Student Athletes Are Recruited


Photo: Caroline Schafer

Brigid Berndt, Staff Writer

The decision has been made, the next four years are determined. Committing is what all college athletes must go through, however, it happens at different times for different people.  “Most of the girls I know committed this summer or earlier. I know indoor volleyball commits a little later but all Pac-12 schools and most D1 schools have all of their commits by now,” junior Caroline Schafer, future UC Berkeley Beach volleyball player said. “I committed around Christmas because I decided to wait it out a little and really think about my decision.”

At this stage in the game, being “committed” means that the athlete has made a verbal commitment to the school that he or she plans on attending. Verbal commitment is a type of limbo for athletes and coaches. In this time period, athletes and coaches are only bounded by word.

“Before I committed to Cal, I was talking to the University of Washington, LMU, Stanford, Princeton, Yale, and Harvard” Schafer said.

Colleges scrambling for players happens at different times for different sports. In Men’s Basketball, NCAA rules allow for a coach to contact an athlete directly any time after June 15 of his sophomore year. However, in Football, a coach is not allowed to make weekly calls to the player until Sept. 1 of his senior year.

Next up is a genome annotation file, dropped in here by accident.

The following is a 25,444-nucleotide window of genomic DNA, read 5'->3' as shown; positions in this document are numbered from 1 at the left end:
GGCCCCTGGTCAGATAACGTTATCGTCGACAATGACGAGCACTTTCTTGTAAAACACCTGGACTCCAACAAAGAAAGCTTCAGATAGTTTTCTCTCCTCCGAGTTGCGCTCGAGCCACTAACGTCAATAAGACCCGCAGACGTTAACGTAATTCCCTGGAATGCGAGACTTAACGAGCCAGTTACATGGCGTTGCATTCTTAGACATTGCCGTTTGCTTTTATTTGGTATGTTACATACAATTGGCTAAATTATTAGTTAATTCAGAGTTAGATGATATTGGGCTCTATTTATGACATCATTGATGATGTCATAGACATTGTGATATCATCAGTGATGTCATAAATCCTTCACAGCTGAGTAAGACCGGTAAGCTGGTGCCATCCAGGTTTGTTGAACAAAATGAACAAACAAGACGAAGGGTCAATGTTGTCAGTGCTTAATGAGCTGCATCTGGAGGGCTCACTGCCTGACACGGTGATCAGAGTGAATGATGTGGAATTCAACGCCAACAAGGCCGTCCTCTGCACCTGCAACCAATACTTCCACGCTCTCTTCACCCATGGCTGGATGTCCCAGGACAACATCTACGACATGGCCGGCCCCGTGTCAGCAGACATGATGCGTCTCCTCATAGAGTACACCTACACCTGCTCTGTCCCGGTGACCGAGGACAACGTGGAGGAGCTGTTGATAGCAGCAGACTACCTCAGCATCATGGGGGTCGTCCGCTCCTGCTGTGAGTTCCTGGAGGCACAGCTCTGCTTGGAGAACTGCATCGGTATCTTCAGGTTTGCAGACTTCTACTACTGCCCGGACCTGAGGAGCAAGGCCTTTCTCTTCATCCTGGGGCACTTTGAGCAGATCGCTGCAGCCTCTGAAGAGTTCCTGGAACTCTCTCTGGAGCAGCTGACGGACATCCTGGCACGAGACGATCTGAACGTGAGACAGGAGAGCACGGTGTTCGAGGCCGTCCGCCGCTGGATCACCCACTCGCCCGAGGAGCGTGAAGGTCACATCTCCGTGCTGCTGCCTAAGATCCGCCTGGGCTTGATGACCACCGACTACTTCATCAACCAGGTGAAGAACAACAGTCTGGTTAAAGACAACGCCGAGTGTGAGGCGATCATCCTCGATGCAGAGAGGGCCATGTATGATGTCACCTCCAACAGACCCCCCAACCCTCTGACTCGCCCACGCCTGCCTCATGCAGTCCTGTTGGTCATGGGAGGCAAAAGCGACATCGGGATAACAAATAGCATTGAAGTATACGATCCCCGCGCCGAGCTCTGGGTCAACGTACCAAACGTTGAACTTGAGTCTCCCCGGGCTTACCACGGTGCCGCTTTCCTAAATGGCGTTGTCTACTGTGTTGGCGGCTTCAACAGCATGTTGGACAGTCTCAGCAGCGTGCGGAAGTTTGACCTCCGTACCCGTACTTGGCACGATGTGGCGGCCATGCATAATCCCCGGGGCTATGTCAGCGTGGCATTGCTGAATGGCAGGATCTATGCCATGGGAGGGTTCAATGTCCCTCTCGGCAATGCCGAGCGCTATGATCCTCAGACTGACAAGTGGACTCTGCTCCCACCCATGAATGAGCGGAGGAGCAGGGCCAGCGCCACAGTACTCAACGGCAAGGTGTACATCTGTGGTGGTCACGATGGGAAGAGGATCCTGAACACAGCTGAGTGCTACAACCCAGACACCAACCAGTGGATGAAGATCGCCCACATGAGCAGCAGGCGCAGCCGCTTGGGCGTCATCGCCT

Uncertainty of the verbal commitment is eventually put to an end when signing day comes around. All decisions are finalized by May 18 of the player’s senior year.

On signing day, a student will sign both a National Letter of Intent (NLI) and a financial aid agreement. This means that athletes not receiving money from the school does not have to sign an NLI. The National Letter of Intent is a binding agreement between you and the college you decide on. If a player breaks the agreement and does not attend the school then the NCAA does not allow for the athlete to play on another school’s team for a year.

“I will be receiving a partial scholarship because Beach Volleyball is an equivalency scholarship. This means that the sport has six full rides that can be split up however,” Schafer said.

Even younger Miramonte athletes have committed to college. On October 2, 2015, sophomore Megan Bower made a verbal commitment to Santa Clara for Softball. Along with being one of Miramonte’s best hitters, Bower shifted her position to catcher.

“Most players commit that the end of their sophomore/ beginning of their junior. So it wasn’t unusual for me to commit my sophomore year.” Bower said.
“I will be receiving full tuition from Santa Clara so everything will be covered except room and board, food, and books,” Bower said.